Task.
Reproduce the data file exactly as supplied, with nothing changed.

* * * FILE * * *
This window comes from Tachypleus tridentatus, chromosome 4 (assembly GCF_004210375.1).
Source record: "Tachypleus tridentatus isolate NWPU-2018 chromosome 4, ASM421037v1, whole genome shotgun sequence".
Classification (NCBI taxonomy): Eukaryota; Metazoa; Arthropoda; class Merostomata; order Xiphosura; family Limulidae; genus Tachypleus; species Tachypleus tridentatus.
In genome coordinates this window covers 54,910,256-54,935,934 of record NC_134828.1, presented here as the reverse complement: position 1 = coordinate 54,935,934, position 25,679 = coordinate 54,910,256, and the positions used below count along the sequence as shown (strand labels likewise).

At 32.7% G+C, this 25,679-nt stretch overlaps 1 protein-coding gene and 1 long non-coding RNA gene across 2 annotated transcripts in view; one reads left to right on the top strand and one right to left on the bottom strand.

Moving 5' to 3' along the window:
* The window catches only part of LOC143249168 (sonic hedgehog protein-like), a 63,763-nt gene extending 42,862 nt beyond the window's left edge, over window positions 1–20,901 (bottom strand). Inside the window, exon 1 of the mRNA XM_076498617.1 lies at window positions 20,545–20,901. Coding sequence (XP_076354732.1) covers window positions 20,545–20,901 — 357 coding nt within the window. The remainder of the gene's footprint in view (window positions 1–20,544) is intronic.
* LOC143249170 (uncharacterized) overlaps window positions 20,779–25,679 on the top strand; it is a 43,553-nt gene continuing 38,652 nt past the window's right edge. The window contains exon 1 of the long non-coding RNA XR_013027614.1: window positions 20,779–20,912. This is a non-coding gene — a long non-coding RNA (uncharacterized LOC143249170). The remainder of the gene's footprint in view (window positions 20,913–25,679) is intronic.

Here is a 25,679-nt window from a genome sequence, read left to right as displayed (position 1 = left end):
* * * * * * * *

This window comes from Tachypleus tridentatus, chromosome 4 (assembly GCF_004210375.1).
Source record: "Tachypleus tridentatus isolate NWPU-2018 chromosome 4, ASM421037v1, whole genome shotgun sequence".
Classification (NCBI taxonomy): Eukaryota; Metazoa; Arthropoda; class Merostomata; order Xiphosura; family Limulidae; genus Tachypleus; species Tachypleus tridentatus.
In genome coordinates this window covers 54,910,256-54,935,934 of record NC_134828.1, presented here as the reverse complement: position 1 = coordinate 54,935,934, position 25,679 = coordinate 54,910,256, and the positions used below count along the sequence as shown (strand labels likewise).

At 32.7% G+C, this 25,679-nt stretch overlaps 1 protein-coding gene and 1 long non-coding RNA gene across 2 annotated transcripts in view; one reads left to right on the top strand and one right to left on the bottom strand.

Moving 5' to 3' along the window:
* The window catches only part of LOC143249168 (sonic hedgehog protein-like), a 63,763-nt gene extending 42,862 nt beyond the window's left edge, over window positions 1–20,901 (bottom strand). Inside the window, exon 1 of the mRNA XM_076498617.1 lies at window positions 20,545–20,901. Coding sequence (XP_076354732.1) covers window positions 20,545–20,901 — 357 coding nt within the window. The remainder of the gene's footprint in view (window positions 1–20,544) is intronic.
* LOC143249170 (uncharacterized) overlaps window positions 20,779–25,679 on the top strand; it is a 43,553-nt gene continuing 38,652 nt past the window's right edge. The window contains exon 1 of the long non-coding RNA XR_013027614.1: window positions 20,779–20,912. This is a non-coding gene — a long non-coding RNA (uncharacterized LOC143249170). The remainder of the gene's footprint in view (window positions 20,913–25,679) is intronic.

Here is a 25,679-nt window from a genome sequence, read left to right as displayed (position 1 = left end):